Operation Notation Notes
Differential forms
Variational derivative, fractional derivative, covariant derivative
Functional integration, integration measures?

... exterior calculus on manifolds, analytic functions from operators, operator theory on Hilbert spaces, etc., will not be easily understood to the typical reader, and obviously never expected. Such topics need

  • to have enough explanation to make clear the relevance of the mathematics to physics (for instance, why a simpler formulation is not possible?),
  • to be thoroughly linked to the main subject articles containing the details.

Application of graphics and illustrations[edit]

Sidebar and navbox templates[edit]

Templates can be used for linking groups of articles, in the form of:

  • sidebars: boxes of links with collapsible sections, usually placed in the top right corner of an article, and
  • navboxes: boxes of links which are fully collapsible, usually placed at the very end of the article, even after the "see also", "references", and "external links" sections.

A decision at each article should be made for what kind of template of links to use. Sidebars are a matter of debate for their size and layout of links; some favour their use, others oppose or are neutral. Navboxes are usually less problematic due to their compactness.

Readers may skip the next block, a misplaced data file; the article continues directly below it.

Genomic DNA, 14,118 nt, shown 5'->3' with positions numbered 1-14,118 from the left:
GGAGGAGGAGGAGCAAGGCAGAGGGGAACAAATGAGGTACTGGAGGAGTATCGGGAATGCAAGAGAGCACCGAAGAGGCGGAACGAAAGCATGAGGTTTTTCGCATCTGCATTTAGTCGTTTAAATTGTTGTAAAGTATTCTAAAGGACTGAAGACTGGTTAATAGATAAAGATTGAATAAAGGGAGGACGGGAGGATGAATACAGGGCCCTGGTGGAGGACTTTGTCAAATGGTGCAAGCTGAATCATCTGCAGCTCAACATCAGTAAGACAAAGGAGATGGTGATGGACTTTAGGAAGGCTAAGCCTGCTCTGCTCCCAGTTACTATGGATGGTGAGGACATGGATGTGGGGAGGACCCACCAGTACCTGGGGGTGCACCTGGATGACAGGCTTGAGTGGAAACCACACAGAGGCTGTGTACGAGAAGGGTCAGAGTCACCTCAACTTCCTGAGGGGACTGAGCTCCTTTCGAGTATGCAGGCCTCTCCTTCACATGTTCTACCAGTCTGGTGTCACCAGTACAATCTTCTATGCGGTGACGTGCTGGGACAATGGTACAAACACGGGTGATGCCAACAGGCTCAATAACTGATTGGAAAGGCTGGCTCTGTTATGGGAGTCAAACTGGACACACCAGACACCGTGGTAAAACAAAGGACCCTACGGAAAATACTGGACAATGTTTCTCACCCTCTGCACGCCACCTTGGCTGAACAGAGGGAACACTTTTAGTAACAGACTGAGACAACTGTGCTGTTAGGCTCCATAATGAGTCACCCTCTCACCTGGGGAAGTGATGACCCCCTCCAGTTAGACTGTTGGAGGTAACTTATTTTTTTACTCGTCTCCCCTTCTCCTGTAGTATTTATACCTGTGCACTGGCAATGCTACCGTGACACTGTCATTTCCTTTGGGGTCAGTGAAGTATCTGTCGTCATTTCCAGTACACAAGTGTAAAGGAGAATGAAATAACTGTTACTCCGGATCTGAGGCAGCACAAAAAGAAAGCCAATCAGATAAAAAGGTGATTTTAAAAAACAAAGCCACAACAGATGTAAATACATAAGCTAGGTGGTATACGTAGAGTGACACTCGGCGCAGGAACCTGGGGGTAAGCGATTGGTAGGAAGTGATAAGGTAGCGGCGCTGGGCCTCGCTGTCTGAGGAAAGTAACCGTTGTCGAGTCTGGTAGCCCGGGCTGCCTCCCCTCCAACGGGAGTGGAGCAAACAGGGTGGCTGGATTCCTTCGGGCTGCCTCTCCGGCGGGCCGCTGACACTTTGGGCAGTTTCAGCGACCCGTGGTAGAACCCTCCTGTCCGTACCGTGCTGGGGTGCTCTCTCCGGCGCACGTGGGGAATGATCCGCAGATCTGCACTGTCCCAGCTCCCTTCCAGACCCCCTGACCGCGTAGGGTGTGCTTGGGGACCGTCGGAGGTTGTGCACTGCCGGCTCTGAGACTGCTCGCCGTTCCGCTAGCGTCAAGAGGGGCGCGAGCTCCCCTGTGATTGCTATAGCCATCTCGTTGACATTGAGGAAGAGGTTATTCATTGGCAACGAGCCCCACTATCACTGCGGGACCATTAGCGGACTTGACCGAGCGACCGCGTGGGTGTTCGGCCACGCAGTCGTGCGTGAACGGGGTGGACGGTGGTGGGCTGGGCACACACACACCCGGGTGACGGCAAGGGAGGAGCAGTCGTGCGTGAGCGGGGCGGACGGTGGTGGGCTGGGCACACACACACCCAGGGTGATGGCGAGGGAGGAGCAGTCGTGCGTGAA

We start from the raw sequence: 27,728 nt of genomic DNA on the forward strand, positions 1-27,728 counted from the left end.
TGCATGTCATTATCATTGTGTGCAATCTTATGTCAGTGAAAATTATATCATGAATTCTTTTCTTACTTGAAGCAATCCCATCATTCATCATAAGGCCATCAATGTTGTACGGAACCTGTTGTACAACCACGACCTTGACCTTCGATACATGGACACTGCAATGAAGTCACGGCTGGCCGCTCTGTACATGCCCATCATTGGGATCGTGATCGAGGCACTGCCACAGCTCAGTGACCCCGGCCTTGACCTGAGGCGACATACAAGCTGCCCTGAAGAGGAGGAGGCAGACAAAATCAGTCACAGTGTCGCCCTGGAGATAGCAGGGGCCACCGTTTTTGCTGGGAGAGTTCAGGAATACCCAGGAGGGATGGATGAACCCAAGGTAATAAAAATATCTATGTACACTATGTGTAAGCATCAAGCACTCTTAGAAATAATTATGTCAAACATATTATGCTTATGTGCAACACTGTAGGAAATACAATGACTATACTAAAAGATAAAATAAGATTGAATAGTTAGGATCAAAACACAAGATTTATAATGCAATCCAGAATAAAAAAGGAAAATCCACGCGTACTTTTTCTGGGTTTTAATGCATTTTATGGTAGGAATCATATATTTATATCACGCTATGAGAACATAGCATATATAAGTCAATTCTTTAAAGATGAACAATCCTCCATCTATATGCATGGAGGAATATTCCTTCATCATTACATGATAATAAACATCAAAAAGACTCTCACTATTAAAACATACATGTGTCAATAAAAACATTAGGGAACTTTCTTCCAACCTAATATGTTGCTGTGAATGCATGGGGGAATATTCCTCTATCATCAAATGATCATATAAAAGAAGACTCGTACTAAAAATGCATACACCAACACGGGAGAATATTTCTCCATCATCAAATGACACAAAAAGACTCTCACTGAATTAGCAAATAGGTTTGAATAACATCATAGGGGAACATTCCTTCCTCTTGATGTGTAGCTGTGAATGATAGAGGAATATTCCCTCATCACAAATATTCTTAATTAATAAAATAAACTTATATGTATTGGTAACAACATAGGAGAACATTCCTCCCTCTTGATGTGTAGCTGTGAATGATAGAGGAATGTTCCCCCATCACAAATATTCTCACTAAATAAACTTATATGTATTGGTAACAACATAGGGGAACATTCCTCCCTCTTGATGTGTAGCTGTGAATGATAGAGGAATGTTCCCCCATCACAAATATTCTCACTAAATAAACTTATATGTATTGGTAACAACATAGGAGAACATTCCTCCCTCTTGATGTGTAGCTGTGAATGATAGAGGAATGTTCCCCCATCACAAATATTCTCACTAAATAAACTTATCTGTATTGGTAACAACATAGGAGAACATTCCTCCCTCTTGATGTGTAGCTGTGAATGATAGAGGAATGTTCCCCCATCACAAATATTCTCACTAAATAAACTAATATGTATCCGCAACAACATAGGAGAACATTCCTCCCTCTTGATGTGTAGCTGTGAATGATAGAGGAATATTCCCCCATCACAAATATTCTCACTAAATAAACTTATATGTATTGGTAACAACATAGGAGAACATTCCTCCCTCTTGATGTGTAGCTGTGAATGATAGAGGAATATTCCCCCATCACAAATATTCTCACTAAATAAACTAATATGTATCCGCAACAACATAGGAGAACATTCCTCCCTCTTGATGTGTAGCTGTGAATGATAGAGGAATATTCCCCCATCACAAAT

• Often, an article is well-served with a picture, diagram, or even an animation (see wavefunction for a good example), at the very top to provide an immediate visual depiction of what the article says.
    • An image directly corresponding to the specific topic of an article should have priority for putting in the top right corner over a sidebar template.
    • Placing an image in the center, while placing a template in the corner, creates large amounts of whitespace, and the table of contents only adds more whitespace. Both can be avoided by having the image floating in the top-right corner and the sidebar below, or replacing the sidebar with a navbox.
  • Some pages on abstract topics, where it's hard to find an image that's clearly associated with the article, (e.g. articles related to string theory), may benefit from an "icon" inside a sidebar. This can immediately inform the reader about the substance of the article, while including the links to related articles at the same, hence sidebars may be useful in cases like this.